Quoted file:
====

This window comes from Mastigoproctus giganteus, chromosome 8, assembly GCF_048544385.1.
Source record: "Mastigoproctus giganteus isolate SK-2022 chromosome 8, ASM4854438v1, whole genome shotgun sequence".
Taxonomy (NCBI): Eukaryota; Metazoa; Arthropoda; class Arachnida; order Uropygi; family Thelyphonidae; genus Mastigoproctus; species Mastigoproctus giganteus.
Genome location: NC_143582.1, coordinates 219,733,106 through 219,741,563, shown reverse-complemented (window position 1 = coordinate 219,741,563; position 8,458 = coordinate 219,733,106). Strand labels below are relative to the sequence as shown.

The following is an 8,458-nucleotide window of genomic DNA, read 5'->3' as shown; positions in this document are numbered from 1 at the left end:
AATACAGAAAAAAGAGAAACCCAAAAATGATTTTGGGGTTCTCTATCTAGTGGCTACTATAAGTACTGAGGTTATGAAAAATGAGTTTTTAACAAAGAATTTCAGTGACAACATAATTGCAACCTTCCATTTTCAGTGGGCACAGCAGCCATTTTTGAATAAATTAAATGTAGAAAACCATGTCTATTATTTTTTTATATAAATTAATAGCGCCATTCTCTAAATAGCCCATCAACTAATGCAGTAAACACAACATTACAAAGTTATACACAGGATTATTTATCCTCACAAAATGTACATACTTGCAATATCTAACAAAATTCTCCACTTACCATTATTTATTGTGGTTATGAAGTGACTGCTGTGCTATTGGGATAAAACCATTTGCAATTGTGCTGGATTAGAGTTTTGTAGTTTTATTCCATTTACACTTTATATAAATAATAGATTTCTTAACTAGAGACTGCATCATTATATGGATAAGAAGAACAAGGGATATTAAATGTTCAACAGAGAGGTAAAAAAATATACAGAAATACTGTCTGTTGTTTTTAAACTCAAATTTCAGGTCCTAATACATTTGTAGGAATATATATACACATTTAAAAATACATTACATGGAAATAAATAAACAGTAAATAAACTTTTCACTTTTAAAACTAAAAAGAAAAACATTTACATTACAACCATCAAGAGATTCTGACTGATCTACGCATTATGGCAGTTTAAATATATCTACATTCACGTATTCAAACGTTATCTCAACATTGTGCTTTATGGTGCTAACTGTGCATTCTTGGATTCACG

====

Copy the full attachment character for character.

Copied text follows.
This window comes from Mastigoproctus giganteus, chromosome 8, assembly GCF_048544385.1.
Source record: "Mastigoproctus giganteus isolate SK-2022 chromosome 8, ASM4854438v1, whole genome shotgun sequence".
Taxonomy (NCBI): Eukaryota; Metazoa; Arthropoda; class Arachnida; order Uropygi; family Thelyphonidae; genus Mastigoproctus; species Mastigoproctus giganteus.
Genome location: NC_143582.1, coordinates 219,733,106 through 219,741,563, shown reverse-complemented (window position 1 = coordinate 219,741,563; position 8,458 = coordinate 219,733,106). Strand labels below are relative to the sequence as shown.

The following is an 8,458-nucleotide window of genomic DNA, read 5'->3' as shown; positions in this document are numbered from 1 at the left end:
AATACAGAAAAAAGAGAAACCCAAAAATGATTTTGGGGTTCTCTATCTAGTGGCTACTATAAGTACTGAGGTTATGAAAAATGAGTTTTTAACAAAGAATTTCAGTGACAACATAATTGCAACCTTCCATTTTCAGTGGGCACAGCAGCCATTTTTGAATAAATTAAATGTAGAAAACCATGTCTATTATTTTTTTATATAAATTAATAGCGCCATTCTCTAAATAGCCCATCAACTAATGCAGTAAACACAACATTACAAAGTTATACACAGGATTATTTATCCTCACAAAATGTACATACTTGCAATATCTAACAAAATTCTCCACTTACCATTATTTATTGTGGTTATGAAGTGACTGCTGTGCTATTGGGATAAAACCATTTGCAATTGTGCTGGATTAGAGTTTTGTAGTTTTATTCCATTTACACTTTATATAAATAATAGATTTCTTAACTAGAGACTGCATCATTATATGGATAAGAAGAACAAGGGATATTAAATGTTCAACAGAGAGGTAAAAAAATATACAGAAATACTGTCTGTTGTTTTTAAACTCAAATTTCAGGTCCTAATACATTTGTAGGAATATATATACACATTTAAAAATACATTACATGGAAATAAATAAACAGTAAATAAACTTTTCACTTTTAAAACTAAAAAGAAAAACATTTACATTACAACCATCAAGAGATTCTGACTGATCTACGCATTATGGCAGTTTAAATATATCTACATTCACGTATTCAAACGTTATCTCAACATTGTGCTTTATGGTGCTAACTGTGCATTCTTGGATTCACG